Rationing in general practice: Commentary: Guidelines for rationing resemble process of family decision makingBMJ 1996; 312 doi: https://doi.org/10.1136/bmj.312.7045.1531 (Published 15 June 1996) Cite this as: BMJ 1996;312:1531
- David C Thomasma, director (Dthomal@luc.edu)a
- a Medical Humanities Program, Loyola University Chicago, Stritch School of Medicine, 2160 South First Avenue, Maywood, IL 60153, USA
The origin of the verb “to ration” comes from the Latin ratio to reason. Rationing, or providing guidelines for the use of resources, is a profoundly human activity, arising from our capacity to reason, especially our capacity to reason with an eye to the future and plan accordingly. Because rationing is a human act, it participates in the moral character of all such acts. Therefore the effort to ration resources can be unjust, morally neutral, or a virtue, depending on the motives of those rationing, the qualities of the item to be rationed, and the goals and purposes of providing a plan for allocating resources. In all three instances, rationing arouses the most complex concerns about being fair to others with whom we live in community.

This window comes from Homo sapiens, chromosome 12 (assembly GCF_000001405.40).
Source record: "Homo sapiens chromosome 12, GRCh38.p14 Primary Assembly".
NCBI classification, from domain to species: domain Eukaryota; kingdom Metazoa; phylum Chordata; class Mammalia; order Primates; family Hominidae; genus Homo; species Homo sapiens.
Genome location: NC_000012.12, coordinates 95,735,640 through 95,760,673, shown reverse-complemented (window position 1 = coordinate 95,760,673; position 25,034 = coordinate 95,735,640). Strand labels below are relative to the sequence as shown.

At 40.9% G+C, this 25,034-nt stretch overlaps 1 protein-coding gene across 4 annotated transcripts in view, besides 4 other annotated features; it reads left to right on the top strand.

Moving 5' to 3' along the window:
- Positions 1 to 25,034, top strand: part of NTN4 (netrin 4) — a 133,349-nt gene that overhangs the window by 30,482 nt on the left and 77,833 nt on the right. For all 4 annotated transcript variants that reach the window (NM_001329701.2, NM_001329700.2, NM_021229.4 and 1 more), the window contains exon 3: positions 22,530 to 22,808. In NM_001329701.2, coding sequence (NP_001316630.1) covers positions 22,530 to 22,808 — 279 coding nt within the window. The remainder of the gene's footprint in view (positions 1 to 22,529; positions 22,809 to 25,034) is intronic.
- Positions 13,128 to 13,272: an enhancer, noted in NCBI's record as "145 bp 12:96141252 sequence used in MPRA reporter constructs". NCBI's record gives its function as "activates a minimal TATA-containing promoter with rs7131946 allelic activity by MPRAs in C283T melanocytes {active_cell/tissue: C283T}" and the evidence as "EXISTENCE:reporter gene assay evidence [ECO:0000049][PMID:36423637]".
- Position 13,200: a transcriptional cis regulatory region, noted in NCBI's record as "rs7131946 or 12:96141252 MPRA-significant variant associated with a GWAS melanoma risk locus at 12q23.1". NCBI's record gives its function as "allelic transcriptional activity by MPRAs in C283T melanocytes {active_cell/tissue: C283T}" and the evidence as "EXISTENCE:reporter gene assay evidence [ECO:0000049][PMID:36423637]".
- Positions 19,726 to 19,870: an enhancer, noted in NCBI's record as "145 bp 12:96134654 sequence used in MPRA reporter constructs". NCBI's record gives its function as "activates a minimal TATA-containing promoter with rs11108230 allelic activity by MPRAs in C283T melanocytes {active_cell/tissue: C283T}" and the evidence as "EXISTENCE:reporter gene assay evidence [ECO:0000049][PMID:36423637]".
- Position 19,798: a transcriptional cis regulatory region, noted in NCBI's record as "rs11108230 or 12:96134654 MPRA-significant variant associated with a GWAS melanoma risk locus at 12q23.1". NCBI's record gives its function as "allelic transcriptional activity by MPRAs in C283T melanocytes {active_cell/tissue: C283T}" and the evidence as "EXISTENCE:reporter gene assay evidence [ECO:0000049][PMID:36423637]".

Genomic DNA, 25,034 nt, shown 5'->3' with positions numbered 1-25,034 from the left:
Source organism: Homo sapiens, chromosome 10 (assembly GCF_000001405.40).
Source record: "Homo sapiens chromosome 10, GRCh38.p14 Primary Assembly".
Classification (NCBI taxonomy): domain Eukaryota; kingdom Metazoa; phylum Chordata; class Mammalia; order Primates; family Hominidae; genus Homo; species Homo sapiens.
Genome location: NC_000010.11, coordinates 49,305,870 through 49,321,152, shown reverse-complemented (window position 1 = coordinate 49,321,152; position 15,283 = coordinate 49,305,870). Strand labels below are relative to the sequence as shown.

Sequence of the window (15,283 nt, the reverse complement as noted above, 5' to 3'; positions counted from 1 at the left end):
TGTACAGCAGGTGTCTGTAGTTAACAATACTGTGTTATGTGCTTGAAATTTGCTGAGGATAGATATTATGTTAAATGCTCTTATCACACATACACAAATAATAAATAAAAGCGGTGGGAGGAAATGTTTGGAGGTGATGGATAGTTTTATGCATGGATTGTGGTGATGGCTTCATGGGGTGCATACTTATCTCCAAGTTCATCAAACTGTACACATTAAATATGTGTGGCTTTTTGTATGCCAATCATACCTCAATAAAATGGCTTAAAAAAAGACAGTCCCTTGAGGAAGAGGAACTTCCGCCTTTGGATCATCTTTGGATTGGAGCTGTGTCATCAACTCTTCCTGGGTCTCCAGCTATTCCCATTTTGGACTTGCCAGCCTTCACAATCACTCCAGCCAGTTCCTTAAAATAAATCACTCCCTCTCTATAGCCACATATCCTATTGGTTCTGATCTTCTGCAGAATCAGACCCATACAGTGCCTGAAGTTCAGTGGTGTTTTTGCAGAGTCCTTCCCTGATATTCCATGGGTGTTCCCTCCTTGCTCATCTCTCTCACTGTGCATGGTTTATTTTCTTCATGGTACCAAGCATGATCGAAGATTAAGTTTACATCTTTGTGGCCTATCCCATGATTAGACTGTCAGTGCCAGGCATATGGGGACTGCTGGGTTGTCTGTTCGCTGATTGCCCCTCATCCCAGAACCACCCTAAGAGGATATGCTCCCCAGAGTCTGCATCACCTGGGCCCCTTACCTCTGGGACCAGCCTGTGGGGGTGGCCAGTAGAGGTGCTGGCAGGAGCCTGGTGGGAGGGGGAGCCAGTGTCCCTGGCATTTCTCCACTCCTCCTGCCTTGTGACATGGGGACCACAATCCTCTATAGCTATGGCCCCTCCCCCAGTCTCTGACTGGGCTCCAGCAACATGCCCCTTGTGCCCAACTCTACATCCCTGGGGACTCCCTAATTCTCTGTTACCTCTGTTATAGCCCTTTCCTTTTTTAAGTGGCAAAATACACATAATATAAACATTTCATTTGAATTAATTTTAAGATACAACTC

I take unjust rationing to be any …
Log in using your username and password
Log in through your institution
Register for a free trial to thebmj.com to receive unlimited access to all content on thebmj.com for 14 days.
Sign up for a free trial